One of the most popular features and advantages of Clojure or any Lisp-based language are macros. Today I had the chance to use one as a part of a refactoring I was doing so I got a first-taste of a Clojure macro, in this case the
->> macro commonly-known as thread-last.
Definition: Threads the expr through the forms. Inserts x as the last item in the first form, making a list of it if it is not a list already. If there are more forms, inserts the first form as the last item in second form, etc.
If you’re like me and find definitions without any code examples incomplete, then worry not:
(defn winner? [board] (some true? (map #(all-equal-not-empty %) (lines board))))
This is the code I was refactoring today. Starting from the right and innermost call:
truebased on the predicate
The above was refactored to the following:
(defn winner? [board] (->> (lines board) (map (partial all-equal-not-empty)) (some true?)))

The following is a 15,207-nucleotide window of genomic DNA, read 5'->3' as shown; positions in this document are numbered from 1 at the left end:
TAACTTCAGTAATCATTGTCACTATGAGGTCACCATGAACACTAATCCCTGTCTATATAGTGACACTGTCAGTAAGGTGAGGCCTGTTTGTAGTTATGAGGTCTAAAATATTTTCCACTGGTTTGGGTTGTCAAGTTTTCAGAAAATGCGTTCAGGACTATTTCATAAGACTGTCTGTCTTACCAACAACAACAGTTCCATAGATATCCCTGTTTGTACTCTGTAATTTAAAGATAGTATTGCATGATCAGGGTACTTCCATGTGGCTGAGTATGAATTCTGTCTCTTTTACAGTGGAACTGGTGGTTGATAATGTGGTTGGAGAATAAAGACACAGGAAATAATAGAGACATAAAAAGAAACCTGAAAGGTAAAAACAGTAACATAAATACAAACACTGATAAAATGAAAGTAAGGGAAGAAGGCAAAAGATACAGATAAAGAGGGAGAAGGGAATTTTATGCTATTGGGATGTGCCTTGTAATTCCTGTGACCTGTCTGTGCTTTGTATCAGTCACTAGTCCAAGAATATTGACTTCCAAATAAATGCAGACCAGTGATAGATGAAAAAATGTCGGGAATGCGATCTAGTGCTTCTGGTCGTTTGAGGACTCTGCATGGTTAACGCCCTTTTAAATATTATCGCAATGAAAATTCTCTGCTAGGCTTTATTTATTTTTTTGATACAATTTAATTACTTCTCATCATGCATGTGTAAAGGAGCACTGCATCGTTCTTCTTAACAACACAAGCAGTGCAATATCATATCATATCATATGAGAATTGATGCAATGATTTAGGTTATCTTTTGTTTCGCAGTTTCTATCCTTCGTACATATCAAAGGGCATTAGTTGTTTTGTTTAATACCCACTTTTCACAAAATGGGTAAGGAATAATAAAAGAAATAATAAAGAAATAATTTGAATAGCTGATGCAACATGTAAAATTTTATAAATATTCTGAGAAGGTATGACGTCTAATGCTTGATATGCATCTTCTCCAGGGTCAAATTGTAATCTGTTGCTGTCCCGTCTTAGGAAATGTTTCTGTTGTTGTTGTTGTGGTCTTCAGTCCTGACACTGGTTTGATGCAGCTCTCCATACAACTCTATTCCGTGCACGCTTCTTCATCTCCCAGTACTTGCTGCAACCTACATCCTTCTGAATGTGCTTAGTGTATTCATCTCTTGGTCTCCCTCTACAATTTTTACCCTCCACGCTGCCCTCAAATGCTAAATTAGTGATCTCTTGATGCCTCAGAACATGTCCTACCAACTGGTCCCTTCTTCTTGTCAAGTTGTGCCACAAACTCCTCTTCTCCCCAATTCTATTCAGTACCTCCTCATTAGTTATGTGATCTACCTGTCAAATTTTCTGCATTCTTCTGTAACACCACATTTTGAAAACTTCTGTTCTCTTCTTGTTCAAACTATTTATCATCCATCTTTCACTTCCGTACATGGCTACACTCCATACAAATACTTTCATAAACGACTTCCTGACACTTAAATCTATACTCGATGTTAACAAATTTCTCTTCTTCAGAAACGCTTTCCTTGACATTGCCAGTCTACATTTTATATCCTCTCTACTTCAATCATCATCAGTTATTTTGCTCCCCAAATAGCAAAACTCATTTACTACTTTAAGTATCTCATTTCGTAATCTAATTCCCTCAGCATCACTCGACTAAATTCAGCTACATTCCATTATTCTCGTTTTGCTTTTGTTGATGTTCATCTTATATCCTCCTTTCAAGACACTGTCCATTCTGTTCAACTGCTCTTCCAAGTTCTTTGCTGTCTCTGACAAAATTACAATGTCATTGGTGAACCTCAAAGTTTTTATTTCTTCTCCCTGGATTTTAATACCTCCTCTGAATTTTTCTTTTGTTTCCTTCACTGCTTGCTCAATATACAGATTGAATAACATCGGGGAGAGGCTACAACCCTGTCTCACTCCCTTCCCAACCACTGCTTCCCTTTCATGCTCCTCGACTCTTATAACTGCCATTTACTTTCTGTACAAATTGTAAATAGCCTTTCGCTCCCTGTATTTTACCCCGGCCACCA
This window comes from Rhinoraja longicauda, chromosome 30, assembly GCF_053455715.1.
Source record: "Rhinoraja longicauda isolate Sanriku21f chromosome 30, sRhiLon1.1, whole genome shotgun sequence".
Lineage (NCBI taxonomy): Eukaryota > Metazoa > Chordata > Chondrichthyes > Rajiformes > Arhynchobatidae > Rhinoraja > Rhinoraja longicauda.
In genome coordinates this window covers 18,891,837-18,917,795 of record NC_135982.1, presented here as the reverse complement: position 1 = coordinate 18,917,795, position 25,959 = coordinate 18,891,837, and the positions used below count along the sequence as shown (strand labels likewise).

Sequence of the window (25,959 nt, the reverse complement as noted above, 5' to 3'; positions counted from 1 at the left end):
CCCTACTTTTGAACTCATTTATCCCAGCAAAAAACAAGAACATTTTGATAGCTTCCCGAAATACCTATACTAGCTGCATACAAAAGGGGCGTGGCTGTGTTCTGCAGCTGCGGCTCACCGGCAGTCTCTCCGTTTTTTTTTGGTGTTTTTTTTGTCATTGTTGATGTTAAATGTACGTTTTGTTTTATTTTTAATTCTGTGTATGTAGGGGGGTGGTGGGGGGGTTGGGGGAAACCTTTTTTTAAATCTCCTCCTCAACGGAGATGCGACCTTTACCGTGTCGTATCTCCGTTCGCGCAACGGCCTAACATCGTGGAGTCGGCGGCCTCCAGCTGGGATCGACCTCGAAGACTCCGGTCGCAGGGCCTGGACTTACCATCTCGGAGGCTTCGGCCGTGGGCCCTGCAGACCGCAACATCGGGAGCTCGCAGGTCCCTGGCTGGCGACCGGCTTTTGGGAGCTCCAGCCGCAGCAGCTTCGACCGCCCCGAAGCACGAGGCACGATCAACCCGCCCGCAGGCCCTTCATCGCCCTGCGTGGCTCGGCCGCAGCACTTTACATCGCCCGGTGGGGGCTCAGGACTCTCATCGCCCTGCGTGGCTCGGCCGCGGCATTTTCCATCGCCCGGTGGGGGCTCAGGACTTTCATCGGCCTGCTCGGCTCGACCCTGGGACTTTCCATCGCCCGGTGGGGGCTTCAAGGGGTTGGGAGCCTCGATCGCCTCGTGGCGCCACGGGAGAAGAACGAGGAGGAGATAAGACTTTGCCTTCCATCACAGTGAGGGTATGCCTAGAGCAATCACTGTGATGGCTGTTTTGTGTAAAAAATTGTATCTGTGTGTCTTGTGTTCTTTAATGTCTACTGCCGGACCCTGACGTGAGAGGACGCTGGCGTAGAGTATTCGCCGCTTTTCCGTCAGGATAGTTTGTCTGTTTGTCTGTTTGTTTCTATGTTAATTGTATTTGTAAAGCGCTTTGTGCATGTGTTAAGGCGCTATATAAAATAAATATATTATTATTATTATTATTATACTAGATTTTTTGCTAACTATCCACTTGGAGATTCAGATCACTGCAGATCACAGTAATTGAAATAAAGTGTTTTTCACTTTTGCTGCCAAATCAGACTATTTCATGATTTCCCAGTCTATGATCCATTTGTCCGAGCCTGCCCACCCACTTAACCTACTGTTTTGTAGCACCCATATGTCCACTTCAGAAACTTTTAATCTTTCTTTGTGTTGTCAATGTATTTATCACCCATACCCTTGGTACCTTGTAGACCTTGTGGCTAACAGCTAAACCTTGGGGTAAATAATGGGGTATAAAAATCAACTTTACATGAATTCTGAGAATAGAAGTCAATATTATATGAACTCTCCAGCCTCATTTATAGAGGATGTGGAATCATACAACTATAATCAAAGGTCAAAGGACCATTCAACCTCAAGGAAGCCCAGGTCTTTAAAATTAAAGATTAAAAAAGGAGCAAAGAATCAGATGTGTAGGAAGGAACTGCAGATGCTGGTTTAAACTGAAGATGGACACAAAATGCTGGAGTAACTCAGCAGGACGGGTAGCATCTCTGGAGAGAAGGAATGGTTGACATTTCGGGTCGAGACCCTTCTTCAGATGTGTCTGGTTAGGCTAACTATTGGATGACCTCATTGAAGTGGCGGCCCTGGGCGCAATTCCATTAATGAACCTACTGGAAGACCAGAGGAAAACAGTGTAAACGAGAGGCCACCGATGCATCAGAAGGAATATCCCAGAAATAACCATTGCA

You can think of the above as “Take the result of
(lines board) and feed it as a last argument to the next form. Then repeat the process.” So the next form in the code is
(map (partial all-equal-not-empty)) so in this case
map takes two arguments, the function which a collection will be mapped through and a collection.
(lines board) is a collection and will step in as the second argument. The result of that will then go through the
(some true?) in similar fashion.
Another part of the refactoring was
partial which I will explain in another post. There’s a time and place for everything and I think the use of the
->> macro in this situation does make the code slightly more readable and clear.